Black and white dolphins bouncing around in the wake were enough to keep us entertained, as were the king penguins at a colony which provided an interesting backdrop (and soundtrack if you listened carefully) in the distance to our bush camp for the night.

Our final few hundred kilometres heading south took us back into Argentina and on to Ushuaia – the end of the world.

And we feel fine. 

It is a landmark stop, providing not only a welcome bed (and we have managed to shed five roommates to Antarctica and Buenos Aires inside 24 hours), ample opportunities to shop, eat and drink (which may have seen a couple of us locked out of the hostel and forced to sleep on the truck) but also to get lost on a relatively simple trek up to a lake.

Not to mention its significance in the trip.

In the morning we head north through possibly the longest (and Welsh) few drive days of the trip which will begin to take on a new shape as the terrain changes, big cities return and layers of clothing are consigned back to our lockers.

But until then, we will continue to savour southern hospitality.

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One Step Beyond

THIS blog normally looks backwards, but feel the need to break from that pattern.

Not that nothing has happened over the last few days, but what is coming up has been looming large since well before the start of this whole South American adventure.

Right back to when, against all my assertions to the contrary, the decision was made to join the trek along the Inca Trail to Machu Picchu.

No, was not going to do it. Was definitely taking the train. No amount of asking or prodding would change my mind.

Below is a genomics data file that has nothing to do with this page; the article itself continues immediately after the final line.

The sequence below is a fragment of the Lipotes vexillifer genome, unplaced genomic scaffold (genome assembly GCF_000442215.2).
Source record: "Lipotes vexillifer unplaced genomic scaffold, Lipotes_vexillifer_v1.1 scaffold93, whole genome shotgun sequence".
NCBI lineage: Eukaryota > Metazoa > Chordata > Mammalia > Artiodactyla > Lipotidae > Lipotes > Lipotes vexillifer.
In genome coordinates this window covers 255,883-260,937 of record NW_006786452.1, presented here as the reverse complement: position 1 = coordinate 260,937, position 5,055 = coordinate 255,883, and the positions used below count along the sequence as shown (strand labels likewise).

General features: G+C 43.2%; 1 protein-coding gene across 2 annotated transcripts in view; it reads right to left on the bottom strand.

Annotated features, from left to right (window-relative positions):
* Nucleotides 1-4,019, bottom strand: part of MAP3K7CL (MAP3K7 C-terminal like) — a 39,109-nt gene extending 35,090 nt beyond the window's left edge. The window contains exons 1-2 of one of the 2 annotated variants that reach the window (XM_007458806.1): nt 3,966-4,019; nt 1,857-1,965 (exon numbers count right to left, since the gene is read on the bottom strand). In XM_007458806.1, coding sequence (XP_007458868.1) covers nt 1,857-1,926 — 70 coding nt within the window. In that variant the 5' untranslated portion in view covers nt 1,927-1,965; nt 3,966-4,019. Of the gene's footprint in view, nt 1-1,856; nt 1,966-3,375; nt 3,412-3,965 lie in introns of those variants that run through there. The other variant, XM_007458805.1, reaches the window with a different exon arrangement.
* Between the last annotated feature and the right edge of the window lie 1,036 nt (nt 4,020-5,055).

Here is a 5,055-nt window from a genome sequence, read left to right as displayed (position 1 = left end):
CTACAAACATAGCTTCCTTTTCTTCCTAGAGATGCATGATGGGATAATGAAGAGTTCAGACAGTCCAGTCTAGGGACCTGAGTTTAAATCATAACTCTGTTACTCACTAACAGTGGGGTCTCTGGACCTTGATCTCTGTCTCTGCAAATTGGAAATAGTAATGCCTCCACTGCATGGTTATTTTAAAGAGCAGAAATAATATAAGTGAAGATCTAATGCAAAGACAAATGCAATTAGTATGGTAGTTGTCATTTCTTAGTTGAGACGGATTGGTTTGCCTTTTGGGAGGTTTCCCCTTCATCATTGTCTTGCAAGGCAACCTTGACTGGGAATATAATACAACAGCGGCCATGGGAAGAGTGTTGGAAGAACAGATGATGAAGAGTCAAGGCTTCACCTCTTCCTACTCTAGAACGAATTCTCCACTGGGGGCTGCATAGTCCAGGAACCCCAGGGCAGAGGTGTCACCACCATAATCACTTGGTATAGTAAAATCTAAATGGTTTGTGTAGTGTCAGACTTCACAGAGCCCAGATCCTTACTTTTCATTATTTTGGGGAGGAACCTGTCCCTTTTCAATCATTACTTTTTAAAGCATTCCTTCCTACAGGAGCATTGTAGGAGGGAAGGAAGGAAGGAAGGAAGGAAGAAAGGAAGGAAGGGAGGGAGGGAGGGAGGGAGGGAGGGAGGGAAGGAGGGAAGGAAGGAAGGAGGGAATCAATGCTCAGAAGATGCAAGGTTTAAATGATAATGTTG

Right up until, with only the last few daily permits for the Classic route remaining, some asking and prodding changed my mind.

So tomorrow morning, far too early, we head off on what promises to be one of the most challenging, memorable, exhausting, exhilarating and, no doubt, painful experiences of the whole trip.

The first three days will take us up and down a route hewn into the Andes – it is the up which is occupying most of our minds, although the down sections come with a fearsome reputation as Gringo Killers – before the short final morning burst to reach Machu Picchu at sunrise on the fourth day.

Not all of us, some are heading off on the alternative Lares route while some put discretion (and a fair amount of common sense) above valour and opted for the train. My current roommates Becky and Robby have done it before and are heading off on their own jungle adventure.

What lies ahead certainly seems to have concentrated the minds and sent us scurrying around Cusco to stock up on supplies (via a rather lovely bagel cafe for brunch), warm gear for the cold nights (in my case, hiring a better sleeping bag) and knock-off North Face clothing.